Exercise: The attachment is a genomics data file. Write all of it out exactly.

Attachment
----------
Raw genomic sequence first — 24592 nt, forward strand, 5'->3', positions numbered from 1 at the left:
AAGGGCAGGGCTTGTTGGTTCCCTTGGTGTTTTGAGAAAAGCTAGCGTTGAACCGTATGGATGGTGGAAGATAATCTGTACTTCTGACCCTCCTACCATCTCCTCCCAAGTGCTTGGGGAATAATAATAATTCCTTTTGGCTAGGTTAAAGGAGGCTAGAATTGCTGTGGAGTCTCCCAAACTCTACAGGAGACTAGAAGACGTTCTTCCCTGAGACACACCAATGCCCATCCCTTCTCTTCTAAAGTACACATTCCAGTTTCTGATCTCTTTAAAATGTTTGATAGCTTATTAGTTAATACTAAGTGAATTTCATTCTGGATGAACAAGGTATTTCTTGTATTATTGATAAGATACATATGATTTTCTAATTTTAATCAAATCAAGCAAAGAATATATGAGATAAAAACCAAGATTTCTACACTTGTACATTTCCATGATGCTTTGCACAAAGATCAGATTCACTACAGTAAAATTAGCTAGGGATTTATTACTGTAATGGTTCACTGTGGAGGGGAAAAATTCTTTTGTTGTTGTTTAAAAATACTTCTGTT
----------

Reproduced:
Raw genomic sequence first — 24592 nt, forward strand, 5'->3', positions numbered from 1 at the left:
AAGGGCAGGGCTTGTTGGTTCCCTTGGTGTTTTGAGAAAAGCTAGCGTTGAACCGTATGGATGGTGGAAGATAATCTGTACTTCTGACCCTCCTACCATCTCCTCCCAAGTGCTTGGGGAATAATAATAATTCCTTTTGGCTAGGTTAAAGGAGGCTAGAATTGCTGTGGAGTCTCCCAAACTCTACAGGAGACTAGAAGACGTTCTTCCCTGAGACACACCAATGCCCATCCCTTCTCTTCTAAAGTACACATTCCAGTTTCTGATCTCTTTAAAATGTTTGATAGCTTATTAGTTAATACTAAGTGAATTTCATTCTGGATGAACAAGGTATTTCTTGTATTATTGATAAGATACATATGATTTTCTAATTTTAATCAAATCAAGCAAAGAATATATGAGATAAAAACCAAGATTTCTACACTTGTACATTTCCATGATGCTTTGCACAAAGATCAGATTCACTACAGTAAAATTAGCTAGGGATTTATTACTGTAATGGTTCACTGTGGAGGGGAAAAATTCTTTTGTTGTTGTTTAAAAATACTTCTGTT